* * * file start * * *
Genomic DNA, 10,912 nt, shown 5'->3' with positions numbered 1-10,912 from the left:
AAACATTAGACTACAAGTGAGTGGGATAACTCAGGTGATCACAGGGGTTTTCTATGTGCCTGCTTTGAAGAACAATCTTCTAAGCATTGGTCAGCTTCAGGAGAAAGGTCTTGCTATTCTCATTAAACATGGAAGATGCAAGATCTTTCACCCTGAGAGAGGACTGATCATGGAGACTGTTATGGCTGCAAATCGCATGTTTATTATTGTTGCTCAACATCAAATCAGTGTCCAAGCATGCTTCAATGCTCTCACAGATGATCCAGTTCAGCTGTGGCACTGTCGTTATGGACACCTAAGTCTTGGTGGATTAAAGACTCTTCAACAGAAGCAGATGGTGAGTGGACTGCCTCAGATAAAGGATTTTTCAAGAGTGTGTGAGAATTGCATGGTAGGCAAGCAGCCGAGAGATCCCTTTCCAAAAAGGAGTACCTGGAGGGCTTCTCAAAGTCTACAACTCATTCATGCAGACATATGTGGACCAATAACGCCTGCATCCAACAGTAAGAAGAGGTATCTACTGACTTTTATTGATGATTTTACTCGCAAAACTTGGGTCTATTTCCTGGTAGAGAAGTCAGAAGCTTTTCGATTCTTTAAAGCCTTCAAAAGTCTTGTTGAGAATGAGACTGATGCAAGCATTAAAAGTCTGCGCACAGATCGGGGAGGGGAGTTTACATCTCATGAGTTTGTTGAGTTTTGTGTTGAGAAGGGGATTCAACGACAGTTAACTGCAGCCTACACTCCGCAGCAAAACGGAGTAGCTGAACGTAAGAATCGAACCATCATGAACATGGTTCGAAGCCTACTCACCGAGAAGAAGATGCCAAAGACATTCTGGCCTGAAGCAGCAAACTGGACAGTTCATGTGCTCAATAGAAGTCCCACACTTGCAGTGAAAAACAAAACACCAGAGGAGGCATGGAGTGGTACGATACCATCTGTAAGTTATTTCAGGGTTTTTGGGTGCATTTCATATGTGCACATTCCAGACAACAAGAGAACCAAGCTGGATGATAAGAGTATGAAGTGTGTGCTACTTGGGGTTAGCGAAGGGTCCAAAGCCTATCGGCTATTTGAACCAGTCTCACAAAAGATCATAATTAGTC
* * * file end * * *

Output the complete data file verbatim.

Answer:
Genomic DNA, 10,912 nt, shown 5'->3' with positions numbered 1-10,912 from the left:
AAACATTAGACTACAAGTGAGTGGGATAACTCAGGTGATCACAGGGGTTTTCTATGTGCCTGCTTTGAAGAACAATCTTCTAAGCATTGGTCAGCTTCAGGAGAAAGGTCTTGCTATTCTCATTAAACATGGAAGATGCAAGATCTTTCACCCTGAGAGAGGACTGATCATGGAGACTGTTATGGCTGCAAATCGCATGTTTATTATTGTTGCTCAACATCAAATCAGTGTCCAAGCATGCTTCAATGCTCTCACAGATGATCCAGTTCAGCTGTGGCACTGTCGTTATGGACACCTAAGTCTTGGTGGATTAAAGACTCTTCAACAGAAGCAGATGGTGAGTGGACTGCCTCAGATAAAGGATTTTTCAAGAGTGTGTGAGAATTGCATGGTAGGCAAGCAGCCGAGAGATCCCTTTCCAAAAAGGAGTACCTGGAGGGCTTCTCAAAGTCTACAACTCATTCATGCAGACATATGTGGACCAATAACGCCTGCATCCAACAGTAAGAAGAGGTATCTACTGACTTTTATTGATGATTTTACTCGCAAAACTTGGGTCTATTTCCTGGTAGAGAAGTCAGAAGCTTTTCGATTCTTTAAAGCCTTCAAAAGTCTTGTTGAGAATGAGACTGATGCAAGCATTAAAAGTCTGCGCACAGATCGGGGAGGGGAGTTTACATCTCATGAGTTTGTTGAGTTTTGTGTTGAGAAGGGGATTCAACGACAGTTAACTGCAGCCTACACTCCGCAGCAAAACGGAGTAGCTGAACGTAAGAATCGAACCATCATGAACATGGTTCGAAGCCTACTCACCGAGAAGAAGATGCCAAAGACATTCTGGCCTGAAGCAGCAAACTGGACAGTTCATGTGCTCAATAGAAGTCCCACACTTGCAGTGAAAAACAAAACACCAGAGGAGGCATGGAGTGGTACGATACCATCTGTAAGTTATTTCAGGGTTTTTGGGTGCATTTCATATGTGCACATTCCAGACAACAAGAGAACCAAGCTGGATGATAAGAGTATGAAGTGTGTGCTACTTGGGGTTAGCGAAGGGTCCAAAGCCTATCGGCTATTTGAACCAGTCTCACAAAAGATCATAATTAGTC